‘Tis may be the season for romantic comedies set in idyllic English cottages or whimsical tales of elves lost in New York, but if you’re in the mood for something a little more gory, we’ve got your back.
We guide you through 14 days of Christmas Horror. It’s getting increasingly cold outside so let’s look at the equally chilly thriller, The Lodge.
We have so far included almost exclusively very funny or at least very entertaining films in this series. Even Black Christmas had some humour to it and it made a spectacle out of its otherwise timely topic of male violence against women.
The Lodge represents a very dark turn in our 14 days of Christmas horror. It’s a deeply bleak and relentlessly miserable exercise in religious horror and has a lot of similarities with Rose Glass’ superb Saint Maud.
The story is deceivingly simple. Grace (Riley Keough) travels to a remote lodge with her new beau Richard (Richard Armitage) and his two kids, Aiden and Mia (Jaeden Martell and Lia McHugh). Richard’s ex-wive and Aiden and Mia’s mother recently committed suicide after learning Richard’s plans to marry Grace, creating tension between Grace and the children.
If that wasn’t horrifying enough, Grace is left alone with the kids after Richard leaves for work. They wake up one morning to find all their possessions missing and the power out. Without her medication, Grace begins to succumb to her anxieties.
You may ask how religion fits into all of this. Grace is the lone survivor of a religious cult that committed mass suicide and she is tormented by her father’s sermons. “Repent and you will find salvation” the voice of her late father rings in the house. Or is it just in Grace’s head?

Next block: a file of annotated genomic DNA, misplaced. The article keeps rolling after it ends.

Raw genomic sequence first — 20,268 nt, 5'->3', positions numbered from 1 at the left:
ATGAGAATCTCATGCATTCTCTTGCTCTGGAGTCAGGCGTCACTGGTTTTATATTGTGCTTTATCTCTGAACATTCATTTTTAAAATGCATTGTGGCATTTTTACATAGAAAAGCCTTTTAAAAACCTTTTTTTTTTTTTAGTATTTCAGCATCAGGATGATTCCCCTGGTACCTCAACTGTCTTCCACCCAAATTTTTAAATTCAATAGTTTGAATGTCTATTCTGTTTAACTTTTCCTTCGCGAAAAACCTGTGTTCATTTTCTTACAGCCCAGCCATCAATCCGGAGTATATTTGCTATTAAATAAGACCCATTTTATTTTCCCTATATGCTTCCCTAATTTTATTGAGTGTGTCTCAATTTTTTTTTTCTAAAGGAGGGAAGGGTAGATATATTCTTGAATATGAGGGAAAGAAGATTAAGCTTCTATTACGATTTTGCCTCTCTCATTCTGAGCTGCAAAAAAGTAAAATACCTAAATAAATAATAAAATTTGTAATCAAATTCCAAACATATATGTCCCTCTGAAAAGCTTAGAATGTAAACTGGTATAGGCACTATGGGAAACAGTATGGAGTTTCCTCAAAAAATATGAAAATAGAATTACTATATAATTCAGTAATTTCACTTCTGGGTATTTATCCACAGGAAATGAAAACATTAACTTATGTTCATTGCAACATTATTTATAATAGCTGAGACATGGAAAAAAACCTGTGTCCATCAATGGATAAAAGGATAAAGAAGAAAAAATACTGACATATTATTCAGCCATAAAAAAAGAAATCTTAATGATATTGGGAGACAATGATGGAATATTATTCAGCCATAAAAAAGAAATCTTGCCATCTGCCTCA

What’s real and what’s not isn’t always clear in The Lodge as Grace’s reality begins to morph into a full-blown nightmare. Her past trauma seeps into her present and it doesn’t help that Aiden is convinced they’re stuck in purgatory, having died of carbon monoxide poisoning from a gas heater.
If there is an afterlife, one would hope it’s not like the one Grace and the kids are stuck in. Christmas of course has deep connections to Christianity, which makes The Lodge only more powerful and terrifying. Directors Veronika Franz and Severin Fiala create an almost oppressive atmosphere in their film, much like in their previous horror offering, Goodnight Mommy.
Without spoiling anything, The Lodge does have a few twists up its sleeve. The ending of the film is one that will shake you to your core. Horror usually runs on the sheer spectacle of the violence, but there is no spectacle to be found in The Lodge. It’s disturbing and bleak and thoroughly unpleasant, in all the best ways, which is why it’s perfect for one of our 14 Christmas Horror films.